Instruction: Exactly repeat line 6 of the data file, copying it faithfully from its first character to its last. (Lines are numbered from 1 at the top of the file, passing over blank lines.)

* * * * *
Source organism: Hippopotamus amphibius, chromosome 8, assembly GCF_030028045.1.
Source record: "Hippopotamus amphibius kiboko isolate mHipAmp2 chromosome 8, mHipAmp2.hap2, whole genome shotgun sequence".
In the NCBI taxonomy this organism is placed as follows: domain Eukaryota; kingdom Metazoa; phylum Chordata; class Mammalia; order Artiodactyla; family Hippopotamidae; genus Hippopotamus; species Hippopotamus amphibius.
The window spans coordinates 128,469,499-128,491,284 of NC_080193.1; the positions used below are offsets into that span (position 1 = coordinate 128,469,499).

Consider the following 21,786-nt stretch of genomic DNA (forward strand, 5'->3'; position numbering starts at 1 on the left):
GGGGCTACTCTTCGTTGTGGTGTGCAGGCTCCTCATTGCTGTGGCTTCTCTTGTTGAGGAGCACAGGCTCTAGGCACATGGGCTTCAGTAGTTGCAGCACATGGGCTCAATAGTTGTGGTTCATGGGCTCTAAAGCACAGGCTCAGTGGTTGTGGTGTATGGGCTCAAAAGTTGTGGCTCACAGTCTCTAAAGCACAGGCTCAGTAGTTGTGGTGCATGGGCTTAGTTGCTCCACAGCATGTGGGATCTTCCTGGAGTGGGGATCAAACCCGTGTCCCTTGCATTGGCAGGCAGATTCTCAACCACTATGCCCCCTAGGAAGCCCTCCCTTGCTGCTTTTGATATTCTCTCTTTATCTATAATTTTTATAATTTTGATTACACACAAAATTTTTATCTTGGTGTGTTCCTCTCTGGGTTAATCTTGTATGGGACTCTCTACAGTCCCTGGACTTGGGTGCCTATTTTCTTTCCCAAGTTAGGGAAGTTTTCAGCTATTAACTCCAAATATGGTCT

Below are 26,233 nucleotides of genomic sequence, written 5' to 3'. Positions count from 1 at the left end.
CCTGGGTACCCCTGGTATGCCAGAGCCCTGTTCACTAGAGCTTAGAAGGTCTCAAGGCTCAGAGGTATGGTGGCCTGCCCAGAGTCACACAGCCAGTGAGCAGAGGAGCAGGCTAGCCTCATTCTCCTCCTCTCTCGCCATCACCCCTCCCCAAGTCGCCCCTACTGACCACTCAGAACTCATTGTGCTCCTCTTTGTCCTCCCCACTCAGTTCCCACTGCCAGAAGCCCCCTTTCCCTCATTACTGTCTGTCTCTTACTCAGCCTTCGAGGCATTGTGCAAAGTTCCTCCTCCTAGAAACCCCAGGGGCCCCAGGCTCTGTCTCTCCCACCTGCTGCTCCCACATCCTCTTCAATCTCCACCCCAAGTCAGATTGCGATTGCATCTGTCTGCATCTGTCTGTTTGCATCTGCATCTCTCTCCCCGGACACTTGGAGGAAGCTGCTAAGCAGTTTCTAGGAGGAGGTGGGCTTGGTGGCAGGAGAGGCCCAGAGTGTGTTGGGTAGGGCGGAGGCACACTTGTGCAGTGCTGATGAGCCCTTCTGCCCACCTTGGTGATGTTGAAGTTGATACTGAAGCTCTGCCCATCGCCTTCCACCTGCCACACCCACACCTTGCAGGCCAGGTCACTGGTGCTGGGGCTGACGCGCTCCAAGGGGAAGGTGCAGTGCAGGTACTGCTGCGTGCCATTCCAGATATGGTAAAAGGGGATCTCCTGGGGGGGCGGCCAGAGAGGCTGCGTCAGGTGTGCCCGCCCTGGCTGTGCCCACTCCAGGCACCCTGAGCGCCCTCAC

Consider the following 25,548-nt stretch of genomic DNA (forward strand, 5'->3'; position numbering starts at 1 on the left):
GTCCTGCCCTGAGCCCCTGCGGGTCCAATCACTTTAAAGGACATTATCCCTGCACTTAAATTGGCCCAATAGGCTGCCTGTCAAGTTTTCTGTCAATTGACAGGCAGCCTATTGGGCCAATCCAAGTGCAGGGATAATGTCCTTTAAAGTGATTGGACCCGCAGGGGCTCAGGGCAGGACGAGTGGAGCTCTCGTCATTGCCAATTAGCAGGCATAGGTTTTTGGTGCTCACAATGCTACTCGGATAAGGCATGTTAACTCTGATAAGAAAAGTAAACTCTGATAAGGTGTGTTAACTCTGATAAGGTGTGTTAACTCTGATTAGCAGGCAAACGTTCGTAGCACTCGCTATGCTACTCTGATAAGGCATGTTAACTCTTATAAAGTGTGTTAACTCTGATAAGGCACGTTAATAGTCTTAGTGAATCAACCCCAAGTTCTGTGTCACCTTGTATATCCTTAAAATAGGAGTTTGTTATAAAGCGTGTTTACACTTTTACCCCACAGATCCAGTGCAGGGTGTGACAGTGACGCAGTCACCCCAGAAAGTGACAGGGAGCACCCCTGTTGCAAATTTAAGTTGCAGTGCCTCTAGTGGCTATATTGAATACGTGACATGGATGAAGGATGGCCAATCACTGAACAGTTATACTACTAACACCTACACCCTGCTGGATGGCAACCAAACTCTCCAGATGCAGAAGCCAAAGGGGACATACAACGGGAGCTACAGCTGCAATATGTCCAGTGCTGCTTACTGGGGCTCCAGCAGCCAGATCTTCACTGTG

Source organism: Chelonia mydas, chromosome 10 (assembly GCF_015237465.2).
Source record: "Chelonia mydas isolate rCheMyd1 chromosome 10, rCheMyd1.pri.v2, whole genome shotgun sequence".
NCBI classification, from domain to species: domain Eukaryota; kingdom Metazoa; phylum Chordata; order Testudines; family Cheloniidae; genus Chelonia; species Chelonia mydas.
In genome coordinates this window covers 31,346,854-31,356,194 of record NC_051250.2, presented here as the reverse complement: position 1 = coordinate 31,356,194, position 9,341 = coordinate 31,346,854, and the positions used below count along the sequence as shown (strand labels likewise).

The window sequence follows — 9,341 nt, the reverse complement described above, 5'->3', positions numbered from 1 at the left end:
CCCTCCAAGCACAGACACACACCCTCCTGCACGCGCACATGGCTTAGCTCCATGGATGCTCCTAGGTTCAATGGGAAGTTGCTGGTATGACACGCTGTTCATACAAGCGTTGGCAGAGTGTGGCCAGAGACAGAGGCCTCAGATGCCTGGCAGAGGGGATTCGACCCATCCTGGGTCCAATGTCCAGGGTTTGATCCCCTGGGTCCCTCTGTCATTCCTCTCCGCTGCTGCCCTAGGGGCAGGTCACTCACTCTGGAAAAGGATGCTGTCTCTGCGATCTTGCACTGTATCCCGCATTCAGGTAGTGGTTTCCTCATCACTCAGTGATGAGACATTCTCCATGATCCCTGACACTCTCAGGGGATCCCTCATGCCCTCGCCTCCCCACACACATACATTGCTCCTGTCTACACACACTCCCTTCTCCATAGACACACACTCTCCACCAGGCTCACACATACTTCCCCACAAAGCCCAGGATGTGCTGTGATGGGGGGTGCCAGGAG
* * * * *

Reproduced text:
GGGGCTACTCTTCGTTGTGGTGTGCAGGCTCCTCATTGCTGTGGCTTCTCTTGTTGAGGAGCACAGGCTCTAGGCACATGGGCTTCAGTAGTTGCAGCACATGGGCTCAATAGTTGTGGTTCATGGGCTCTAAAGCACAGGCTCAGTGGTTGTGGTGTATGGGCTCAAAAGTTGTGGCTCACAGTCTCTAAAGCACAGGCTCAGTAGTTGTGGTGCATGGGCTTAGTTGCTCCACAGCATGTGGGATCTTCCTGGAGTGGGGATCAAACCCGTGTCCCTTGCATTGGCAGGCAGATTCTCAACCACTATGCCCCCTAGGAAGCCCTCCCTTGCTGCTTTTGATATTCTCTCTTTATCTATAATTTTTATAATTTTGATTACACACAAAATTTTTATCTTGGTGTGTTCCTCTCTGGGTTAATCTTGTATGGGACTCTCTACAGTCCCTGGACTTGGGTGCCTATTTTCTTTCCCAAGTTAGGGAAGTTTTCAGCTATTAACTCCAAATATGGTCT